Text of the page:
Cpp Unit Reflection

At my day-gig, a colleague wrote an in-house CppUnit that performs a little extra-linguistic magic to reflect.

At test compile time, we parse the source of any file called test*.cpp, looking for lines that say "^test[_a-zA-Z]*\b". Because one would have to be sloppy to write that into a well-formatted source file without it's the start of a test function, I have never seen this system miss one or hit a false positive.

Hence, we don't need to declare the Suite, inherit anything, add any method pointers to the Suite, or collate all Suites. The tool does this when we hit the Test Button.

Reading the docs to CppUnit, I don't see this feature. And I do see lots of elaborate kvetching about elaborate CPP macros or editor macros. This is an OrganizationalSmell? - ThreeStrikesAndYouAutomate. -- PhlIp

The "extra-linguistic magic", which I assume is a Perl script or something similar, is an example of a TestCollector. /C++, unfortunately, requires a TestCollector be implemented outside the language. Actually, so far as I know, Java TestCollector-es also need external scripts. CppUnit's fairly recently added test registry is a TestCollector that works inside the space of objects that have been linked, but which does not span different "compilation units", aka source or object files.

Legacy Reflection Thoughts

I added this to TestCaller.h just to simplify the addition of testmethods to a suite (of course your compiler needs to have reasonable template support):

 template <class Fixture> 
 TestCaller<Fixture> *test_newCaller(
	std::string name,
	void (Fixture::*f)()
	) {
  return new TestCaller<Fixture>(name,f);

#define TEST_NEWCALLER(f) test_newCaller((#f),(f))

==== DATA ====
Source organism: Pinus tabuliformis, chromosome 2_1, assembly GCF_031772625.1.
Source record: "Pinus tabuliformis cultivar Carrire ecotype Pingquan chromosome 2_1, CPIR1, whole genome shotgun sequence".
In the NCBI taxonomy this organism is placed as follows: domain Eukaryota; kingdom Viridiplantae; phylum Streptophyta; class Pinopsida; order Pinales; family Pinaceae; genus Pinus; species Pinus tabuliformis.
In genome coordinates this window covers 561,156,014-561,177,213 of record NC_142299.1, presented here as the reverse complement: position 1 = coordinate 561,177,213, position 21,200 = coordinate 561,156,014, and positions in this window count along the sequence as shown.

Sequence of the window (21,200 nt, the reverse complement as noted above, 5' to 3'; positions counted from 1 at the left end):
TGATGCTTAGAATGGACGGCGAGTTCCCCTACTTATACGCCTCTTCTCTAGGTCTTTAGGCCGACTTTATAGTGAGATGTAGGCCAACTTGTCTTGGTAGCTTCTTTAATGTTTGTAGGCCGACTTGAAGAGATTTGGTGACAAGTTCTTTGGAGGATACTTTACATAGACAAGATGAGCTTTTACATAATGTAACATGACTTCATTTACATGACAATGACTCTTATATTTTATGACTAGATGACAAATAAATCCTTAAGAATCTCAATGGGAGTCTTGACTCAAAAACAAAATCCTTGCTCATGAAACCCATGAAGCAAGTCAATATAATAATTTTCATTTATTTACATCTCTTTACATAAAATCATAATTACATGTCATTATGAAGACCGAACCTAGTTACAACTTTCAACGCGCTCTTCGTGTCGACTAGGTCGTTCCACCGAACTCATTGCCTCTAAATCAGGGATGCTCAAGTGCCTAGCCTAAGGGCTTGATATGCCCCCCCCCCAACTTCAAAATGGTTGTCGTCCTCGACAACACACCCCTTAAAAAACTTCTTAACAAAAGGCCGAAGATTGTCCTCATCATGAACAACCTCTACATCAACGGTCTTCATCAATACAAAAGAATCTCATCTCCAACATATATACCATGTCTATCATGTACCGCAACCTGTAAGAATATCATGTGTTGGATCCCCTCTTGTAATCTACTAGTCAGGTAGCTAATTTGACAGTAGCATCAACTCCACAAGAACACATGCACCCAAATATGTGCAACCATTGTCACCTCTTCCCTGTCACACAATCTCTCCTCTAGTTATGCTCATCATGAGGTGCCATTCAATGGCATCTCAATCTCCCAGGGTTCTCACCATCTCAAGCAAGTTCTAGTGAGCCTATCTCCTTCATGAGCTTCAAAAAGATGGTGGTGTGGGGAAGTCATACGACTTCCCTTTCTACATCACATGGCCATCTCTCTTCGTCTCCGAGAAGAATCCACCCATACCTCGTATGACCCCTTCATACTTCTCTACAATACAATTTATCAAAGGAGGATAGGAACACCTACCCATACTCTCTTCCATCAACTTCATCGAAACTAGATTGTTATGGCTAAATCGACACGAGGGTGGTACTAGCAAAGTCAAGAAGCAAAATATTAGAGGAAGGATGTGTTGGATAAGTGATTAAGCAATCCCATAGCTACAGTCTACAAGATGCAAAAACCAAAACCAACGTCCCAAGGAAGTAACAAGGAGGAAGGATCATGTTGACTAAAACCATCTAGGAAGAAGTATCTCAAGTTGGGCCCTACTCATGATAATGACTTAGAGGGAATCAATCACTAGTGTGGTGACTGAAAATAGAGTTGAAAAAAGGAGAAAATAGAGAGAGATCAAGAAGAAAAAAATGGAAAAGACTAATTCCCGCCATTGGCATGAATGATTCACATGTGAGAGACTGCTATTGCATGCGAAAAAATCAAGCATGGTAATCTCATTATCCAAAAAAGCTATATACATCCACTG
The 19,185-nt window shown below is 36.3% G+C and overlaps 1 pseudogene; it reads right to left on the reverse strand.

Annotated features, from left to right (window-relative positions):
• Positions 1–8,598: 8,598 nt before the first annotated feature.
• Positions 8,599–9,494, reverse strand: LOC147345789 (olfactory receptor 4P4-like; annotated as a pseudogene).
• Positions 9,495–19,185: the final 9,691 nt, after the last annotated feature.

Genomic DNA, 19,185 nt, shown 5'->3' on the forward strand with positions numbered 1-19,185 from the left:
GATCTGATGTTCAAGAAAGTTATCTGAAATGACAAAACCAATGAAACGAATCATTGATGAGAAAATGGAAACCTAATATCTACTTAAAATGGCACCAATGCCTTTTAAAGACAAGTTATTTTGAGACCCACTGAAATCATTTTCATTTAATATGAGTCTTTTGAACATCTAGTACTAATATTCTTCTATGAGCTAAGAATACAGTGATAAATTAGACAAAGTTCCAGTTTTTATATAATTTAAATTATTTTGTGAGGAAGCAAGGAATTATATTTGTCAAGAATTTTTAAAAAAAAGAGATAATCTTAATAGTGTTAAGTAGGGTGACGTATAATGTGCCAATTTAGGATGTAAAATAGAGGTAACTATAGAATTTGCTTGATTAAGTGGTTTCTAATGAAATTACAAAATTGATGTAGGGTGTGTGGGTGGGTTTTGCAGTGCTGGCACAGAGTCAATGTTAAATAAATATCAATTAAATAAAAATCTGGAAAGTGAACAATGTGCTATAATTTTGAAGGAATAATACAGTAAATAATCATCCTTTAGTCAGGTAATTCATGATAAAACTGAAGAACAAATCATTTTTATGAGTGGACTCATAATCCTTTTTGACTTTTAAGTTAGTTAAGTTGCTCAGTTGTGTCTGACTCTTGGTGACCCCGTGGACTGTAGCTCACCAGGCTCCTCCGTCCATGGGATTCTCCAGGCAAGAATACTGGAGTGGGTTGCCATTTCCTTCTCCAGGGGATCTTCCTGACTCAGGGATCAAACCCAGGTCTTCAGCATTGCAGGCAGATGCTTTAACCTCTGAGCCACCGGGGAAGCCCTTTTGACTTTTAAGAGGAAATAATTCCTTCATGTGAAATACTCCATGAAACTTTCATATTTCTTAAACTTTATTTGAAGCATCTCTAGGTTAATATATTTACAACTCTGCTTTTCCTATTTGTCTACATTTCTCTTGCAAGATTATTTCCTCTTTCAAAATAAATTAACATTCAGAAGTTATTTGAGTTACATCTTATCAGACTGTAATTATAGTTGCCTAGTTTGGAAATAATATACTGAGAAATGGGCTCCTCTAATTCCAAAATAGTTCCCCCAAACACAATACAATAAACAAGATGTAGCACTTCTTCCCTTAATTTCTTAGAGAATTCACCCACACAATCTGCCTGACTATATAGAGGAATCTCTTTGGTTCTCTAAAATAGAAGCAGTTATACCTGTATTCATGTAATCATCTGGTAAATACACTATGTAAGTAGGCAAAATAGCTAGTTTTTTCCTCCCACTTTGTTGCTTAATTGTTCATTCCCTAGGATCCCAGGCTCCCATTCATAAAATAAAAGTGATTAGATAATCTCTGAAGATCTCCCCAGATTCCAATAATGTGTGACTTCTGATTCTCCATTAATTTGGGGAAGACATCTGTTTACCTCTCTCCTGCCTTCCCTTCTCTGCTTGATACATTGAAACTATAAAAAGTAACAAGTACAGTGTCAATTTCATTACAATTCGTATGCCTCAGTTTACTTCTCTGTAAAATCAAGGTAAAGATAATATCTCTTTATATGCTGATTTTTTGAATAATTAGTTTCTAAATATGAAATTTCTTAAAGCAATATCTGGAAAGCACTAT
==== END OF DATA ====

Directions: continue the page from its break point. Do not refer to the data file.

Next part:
Then I can use the following:

 Test *fm_WhateverTest::suite() {
  TestSuite *ts = new TestSuite;
  ts->addTest (TEST_NEWCALLER(testIterator));
  return ts;


I played around with CppUnit back six months or so ago, and wasn't wild about it. The stuff's all there, but I felt there was too much syntax, especially for my C++ newbie team (see XpAtArinc). Unit testing is so integral to the process, I wanted it to be absolutely painless to do, right from day one. So, I just liberated the basic concepts and implemented them my own weird way. My resulting framework makes tests via declarations like so:

 #include "Test.h"
 #include "BinaryFile?.h"

class cTestBinaryFile : public cTest { protected: void Run(); { // ...Body... } };

static cTestBinaryFile s_TestBinaryFile;

The static declaration adds the test to the master list. The list is used to display the entire set, so I can select one and run it, or all of them. Downside to my current arrangement is that I'd like to have full-scale tree structure to my tests, as they are harder to select once the list gets large.

I always take as full advantage as I can of the development environment. In this case (VC6), I use RunTimeTypeInformation, the full exception mechanism, and VC6's ability to readily leave a file out of a particular build configuration. All tests are in separate .cpp files from their test-ee, and they are simply left out of the compile in the release. -- MichaelHill

Of course, no sooner did I write this down than I became convinced that I couldn't live without tree structure. The new format is simpler than the old:

 DEFINE_SUITE(Files);  // define a new test suite named Files
 DEFINE_TEST(BinaryIO,Files)  // add BinaryIO to Files
 ...body of test...

This is of course a use of the forbidden pre-processor. In spite of the language-lawyers best efforts to reduce pre-processing in the C++ environment, there are still things you can't do without macros. I am very happy with the result, and my testing display now shows a nice tree structure with open nodes leading to failures and successes all compressed. Of course, it still doesn't have proper fixtures. But, to be honest with you, I have never felt the need for them. I prefer to set up the test in code. -- MichaelHill

Michael, I just started looking at CppUnit recently, and had the same reaction to the fixtures. I've been thinking of doing something very much like what you describe here, for all the same reasons. In fact, I don't really see why most test cases couldn't be coded as a simple function, with local variables providing anything that the fixture would. I also like some of what RobertDiFalco describes in CppUtxOverview, however, because I anticipate having (eventually) a very large set of unit tests in our program. I'm going to go play around with these ideas a bit now. -- DanMuller

CppUnitLite, NanoCppUnit, etc. put a bullet straight through this problem with the TEST_(suite, case) macro.


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